Type III-infected mice have an increased CNS T cell and macrophage/microglia response compared to type II-infected mice
To determine if genetically divergent Toxoplasma strains cause strain-specific CNS immune responses, we infected mice with either a type II (Prugniaud) or type III (CEP) strain and analyzed the CNS macrophage and T cell immune response at 21 dpi, which we consider a subacute time point of CNS infection. We focused on the macrophage/microglial and T cell responses because prior work has established that these cells are essential for controlling acute and chronic toxoplasmosis [1,29–32]. To quantify macrophages/microglia and T cells in the CNS after Toxoplasma infection, we stained brain sections with antibodies against Iba-1, a pan macrophages/microglial marker, or CD3, a pan-T cell surface marker. Stained sections were then analyzed by light microscopy. We found that type III-infected mice had approximately twice the number of CNS macrophages/microglia compared to type II-infected mice (Fig 1A and 1B). Type III-infected mice also had a similar increase in the number of CNS T cells (Fig 1C and 1D).
Mice were inoculated with saline (control), type II, or type III parasites and brains were harvested at 21 days post infection (dpi). A. Representative images of Iba-1+ cells (macrophages/microglia) in brain sections from mice in each group. B. Quantification of the number of Iba-1+ cells. C. Representative images of CD3+ cells (T cells) in brain sections from type II- and type III-infected mice. D. Enlargement of the boxed area in C. E. Quantification of the number of CD3+ cells. For B,E. Bars, mean ± SEM. N = 12 fields of view/section, 3 sections/mouse, 8 mice/infected group. For each mouse, the number of cells/section was averaged to create a single point. *p<0.05, ****p<0.0001, Two-way ANOVA with Fisher’s protected LSD. Data are representative of 3 independent experiments. F. The table lists the subset of cytokines or chemokines from a 25-plex assay that showed a ≥2-fold difference between protein levels in brain homogenates from type II and type III-infected mice. S1 Table has the full list of cytokines/chemokines. N = 8 mice/infected group. p-values determined by one-way ANOVA with Bonferroni post-hoc test.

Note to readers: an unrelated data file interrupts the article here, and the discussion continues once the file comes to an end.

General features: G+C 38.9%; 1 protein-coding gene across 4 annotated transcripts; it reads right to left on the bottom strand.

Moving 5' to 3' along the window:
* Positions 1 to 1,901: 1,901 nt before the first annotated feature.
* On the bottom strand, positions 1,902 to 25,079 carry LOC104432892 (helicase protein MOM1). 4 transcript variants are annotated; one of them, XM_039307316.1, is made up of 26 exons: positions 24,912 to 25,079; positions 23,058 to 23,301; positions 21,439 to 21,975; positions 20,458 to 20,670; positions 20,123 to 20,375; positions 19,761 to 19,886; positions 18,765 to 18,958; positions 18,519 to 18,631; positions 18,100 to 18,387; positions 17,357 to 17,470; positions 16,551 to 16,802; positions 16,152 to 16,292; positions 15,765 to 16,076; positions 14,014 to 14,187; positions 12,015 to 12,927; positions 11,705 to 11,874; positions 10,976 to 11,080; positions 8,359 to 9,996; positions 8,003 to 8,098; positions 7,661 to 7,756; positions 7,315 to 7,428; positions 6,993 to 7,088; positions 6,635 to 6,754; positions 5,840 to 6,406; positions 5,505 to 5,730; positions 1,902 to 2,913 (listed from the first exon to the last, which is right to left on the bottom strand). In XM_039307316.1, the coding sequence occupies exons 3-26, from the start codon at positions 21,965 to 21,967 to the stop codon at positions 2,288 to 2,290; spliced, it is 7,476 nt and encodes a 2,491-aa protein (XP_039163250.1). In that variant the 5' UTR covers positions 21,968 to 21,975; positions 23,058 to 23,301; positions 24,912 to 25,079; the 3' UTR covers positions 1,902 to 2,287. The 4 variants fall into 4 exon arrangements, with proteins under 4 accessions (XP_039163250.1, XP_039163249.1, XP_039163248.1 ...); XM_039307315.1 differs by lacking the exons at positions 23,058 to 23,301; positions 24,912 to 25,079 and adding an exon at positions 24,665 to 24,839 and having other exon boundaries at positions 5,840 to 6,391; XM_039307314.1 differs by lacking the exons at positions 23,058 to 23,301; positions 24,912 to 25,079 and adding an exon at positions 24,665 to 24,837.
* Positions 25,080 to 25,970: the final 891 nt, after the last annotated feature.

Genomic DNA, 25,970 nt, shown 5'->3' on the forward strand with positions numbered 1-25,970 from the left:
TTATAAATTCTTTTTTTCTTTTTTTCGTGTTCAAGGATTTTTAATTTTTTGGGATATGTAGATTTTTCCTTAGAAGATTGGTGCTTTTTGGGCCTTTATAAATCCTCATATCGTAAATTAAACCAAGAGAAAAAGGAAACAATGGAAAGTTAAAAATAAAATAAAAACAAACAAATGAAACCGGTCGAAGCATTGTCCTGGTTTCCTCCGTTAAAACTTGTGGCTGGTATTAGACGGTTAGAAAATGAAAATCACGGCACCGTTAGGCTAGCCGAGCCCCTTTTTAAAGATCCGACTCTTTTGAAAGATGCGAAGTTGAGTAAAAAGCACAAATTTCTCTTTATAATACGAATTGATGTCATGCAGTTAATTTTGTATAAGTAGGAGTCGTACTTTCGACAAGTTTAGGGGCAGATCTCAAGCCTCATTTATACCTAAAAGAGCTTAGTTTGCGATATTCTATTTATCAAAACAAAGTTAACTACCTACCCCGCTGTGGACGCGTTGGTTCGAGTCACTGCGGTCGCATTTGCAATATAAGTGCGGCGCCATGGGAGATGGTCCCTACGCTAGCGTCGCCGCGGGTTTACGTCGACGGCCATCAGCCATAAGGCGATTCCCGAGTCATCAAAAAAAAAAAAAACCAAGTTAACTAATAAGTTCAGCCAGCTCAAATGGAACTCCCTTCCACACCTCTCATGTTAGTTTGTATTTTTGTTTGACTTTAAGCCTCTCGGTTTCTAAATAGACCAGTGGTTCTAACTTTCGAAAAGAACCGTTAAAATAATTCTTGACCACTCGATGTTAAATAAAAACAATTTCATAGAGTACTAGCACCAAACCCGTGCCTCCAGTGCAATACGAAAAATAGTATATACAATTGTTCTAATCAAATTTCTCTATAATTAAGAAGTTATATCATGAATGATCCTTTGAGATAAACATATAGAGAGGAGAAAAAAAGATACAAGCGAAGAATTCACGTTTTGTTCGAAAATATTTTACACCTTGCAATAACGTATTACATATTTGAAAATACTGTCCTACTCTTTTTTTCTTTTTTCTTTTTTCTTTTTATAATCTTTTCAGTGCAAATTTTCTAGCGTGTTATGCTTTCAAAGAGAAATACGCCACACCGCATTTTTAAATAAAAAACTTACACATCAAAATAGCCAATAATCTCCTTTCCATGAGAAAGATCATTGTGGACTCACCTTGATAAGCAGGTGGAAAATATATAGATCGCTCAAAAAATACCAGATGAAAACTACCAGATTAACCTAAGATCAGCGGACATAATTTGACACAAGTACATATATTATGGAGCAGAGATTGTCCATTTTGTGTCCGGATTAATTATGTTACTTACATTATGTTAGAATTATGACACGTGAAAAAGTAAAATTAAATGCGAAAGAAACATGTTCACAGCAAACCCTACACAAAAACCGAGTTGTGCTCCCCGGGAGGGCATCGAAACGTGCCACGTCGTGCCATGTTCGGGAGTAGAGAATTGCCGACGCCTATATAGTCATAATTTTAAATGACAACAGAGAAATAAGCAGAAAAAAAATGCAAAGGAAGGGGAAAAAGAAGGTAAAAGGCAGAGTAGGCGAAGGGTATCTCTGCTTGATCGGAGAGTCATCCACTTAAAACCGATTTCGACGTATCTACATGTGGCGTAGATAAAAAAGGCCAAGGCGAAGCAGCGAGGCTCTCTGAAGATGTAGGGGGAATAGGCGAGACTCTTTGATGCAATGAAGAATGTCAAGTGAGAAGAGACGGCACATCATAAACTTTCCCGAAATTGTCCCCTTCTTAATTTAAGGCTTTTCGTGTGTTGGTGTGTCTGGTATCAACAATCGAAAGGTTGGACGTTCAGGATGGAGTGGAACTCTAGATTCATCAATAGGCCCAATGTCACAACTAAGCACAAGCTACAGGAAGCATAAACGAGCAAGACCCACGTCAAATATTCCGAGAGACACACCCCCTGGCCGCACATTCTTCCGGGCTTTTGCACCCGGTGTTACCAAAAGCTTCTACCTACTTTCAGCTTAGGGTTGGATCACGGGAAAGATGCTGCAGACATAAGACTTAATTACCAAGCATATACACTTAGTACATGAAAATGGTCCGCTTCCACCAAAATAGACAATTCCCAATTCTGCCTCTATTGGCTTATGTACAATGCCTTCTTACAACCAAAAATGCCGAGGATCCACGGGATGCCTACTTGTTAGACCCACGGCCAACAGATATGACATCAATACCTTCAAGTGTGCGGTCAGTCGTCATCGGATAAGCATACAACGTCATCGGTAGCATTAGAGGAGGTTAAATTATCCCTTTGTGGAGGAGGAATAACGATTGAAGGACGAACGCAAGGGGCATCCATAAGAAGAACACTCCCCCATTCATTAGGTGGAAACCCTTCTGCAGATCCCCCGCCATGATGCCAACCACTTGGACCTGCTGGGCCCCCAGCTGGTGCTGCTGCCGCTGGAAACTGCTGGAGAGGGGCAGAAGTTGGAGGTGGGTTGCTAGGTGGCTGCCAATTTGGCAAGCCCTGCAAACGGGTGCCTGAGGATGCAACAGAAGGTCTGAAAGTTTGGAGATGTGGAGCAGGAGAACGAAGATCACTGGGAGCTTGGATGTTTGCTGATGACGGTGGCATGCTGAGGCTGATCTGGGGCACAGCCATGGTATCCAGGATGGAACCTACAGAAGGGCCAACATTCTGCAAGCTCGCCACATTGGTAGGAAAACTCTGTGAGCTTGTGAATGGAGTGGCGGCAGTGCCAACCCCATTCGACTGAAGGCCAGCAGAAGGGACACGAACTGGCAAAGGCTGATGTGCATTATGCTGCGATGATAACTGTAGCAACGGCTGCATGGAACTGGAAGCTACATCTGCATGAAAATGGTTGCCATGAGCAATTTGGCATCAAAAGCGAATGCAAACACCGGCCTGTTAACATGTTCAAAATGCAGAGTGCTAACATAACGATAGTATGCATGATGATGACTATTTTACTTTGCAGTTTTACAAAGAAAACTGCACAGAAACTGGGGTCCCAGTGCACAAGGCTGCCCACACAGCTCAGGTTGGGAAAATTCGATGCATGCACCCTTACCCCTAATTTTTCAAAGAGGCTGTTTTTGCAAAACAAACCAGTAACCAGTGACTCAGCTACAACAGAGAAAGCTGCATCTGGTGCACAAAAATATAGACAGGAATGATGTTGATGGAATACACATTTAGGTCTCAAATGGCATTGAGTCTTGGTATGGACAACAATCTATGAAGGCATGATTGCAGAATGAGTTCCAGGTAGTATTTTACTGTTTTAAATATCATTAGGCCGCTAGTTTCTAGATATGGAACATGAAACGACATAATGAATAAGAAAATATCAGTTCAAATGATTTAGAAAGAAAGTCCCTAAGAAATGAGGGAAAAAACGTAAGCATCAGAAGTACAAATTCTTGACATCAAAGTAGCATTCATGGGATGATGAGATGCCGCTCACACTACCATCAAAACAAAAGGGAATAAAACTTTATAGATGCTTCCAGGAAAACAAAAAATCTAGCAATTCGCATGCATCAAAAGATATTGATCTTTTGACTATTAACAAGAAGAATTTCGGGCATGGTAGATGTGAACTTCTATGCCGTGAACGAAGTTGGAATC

To determine how the influx of these immune cells changed the global CNS cytokine/chemokine environment, we isolated and analyzed protein from brain homogenates of control (saline inoculated) or infected mice using a 25-plex cytokine and chemokine LUMINEX assay. As expected, compared to control mice, type II and type III-infected mice showed a ≥2-fold increase in most of the pro-inflammatory cytokines and chemokines in the panel (S1 Table). A subset of these cytokines and chemokines also showed a ≥2-fold increase in type III-infected mice compared to type II-infected mice (Fig 1F).
Together, these data show that, at 21 dpi, type III-infected mice have significantly higher numbers of both macrophages/microglia and T cells in the CNS as compared to type II-infected mice. Consistent with this increase in CNS immune cells, type III-infected mice have a stronger CNS pro-inflammatory cytokine and chemokine milieu compared to type II-infected mice.
Differences in the CNS immune response between type II and type III-infected mice are not driven by parasite burden
Given the consistent differences we found in the number of macrophages/microglia and T cells (Fig 1), we sought to determine if these differences simply reflected disparities in parasite burden. To address this question, we analyzed CNS parasite burden by two methods. First, using DNA isolated from brain homogenates, we performed quantitative PCR (qPCR) for the Toxoplasma-specific gene B1 [33–36]. Second, we identified and quantified CNS cysts by performing immunofluorescent assays on brain sections using Dolichos biflorous agglutinin (DBA), a lectin that stains the cyst wall . By both measures, we found that type II and type III-infected mice had equivalent CNS parasite burdens at 21 dpi (Fig 2A and 2B).
Mice were inoculated with type II or type III parasites, and brains were harvested at noted time points. A. Quantification of CNS Toxoplasma burden at 21 dpi using quantitative PCR (qPCR) for the Toxoplasma-specific B1 gene and host GAPDH gene (housekeeping gene). Toxoplasma and mouse genomic DNA were isolated from brain homogenates. B. Quantification of Toxoplasma cyst burden at 21 dpi in brain sections stained with Dolichos biflorous agglutinin (DBA), which stains the cyst wall. Stained sections were then analyzed by epifluorescent microscopy to quantify DBA+ mCherry+ cysts. For A,B. Bars, mean ± SEM. N = 8 mice/infected group. ns = not significant; two-way ANOVA with Fisher’s protected LSD. Data representative of 3 independent experiments. C,D,E,F. Quantification of Toxoplasma burden was performed as in (A) at specified time points from spleen, liver, lung, and brain. Bars, mean ± SEM. N = 4–5 mice/infected group/time point. No significant differences were found in mean B1 quantification. Two-way ANOVA with Fisher’s protected LSD. Data are representative of 2 independent experiments. ● = type II, ■ = type III.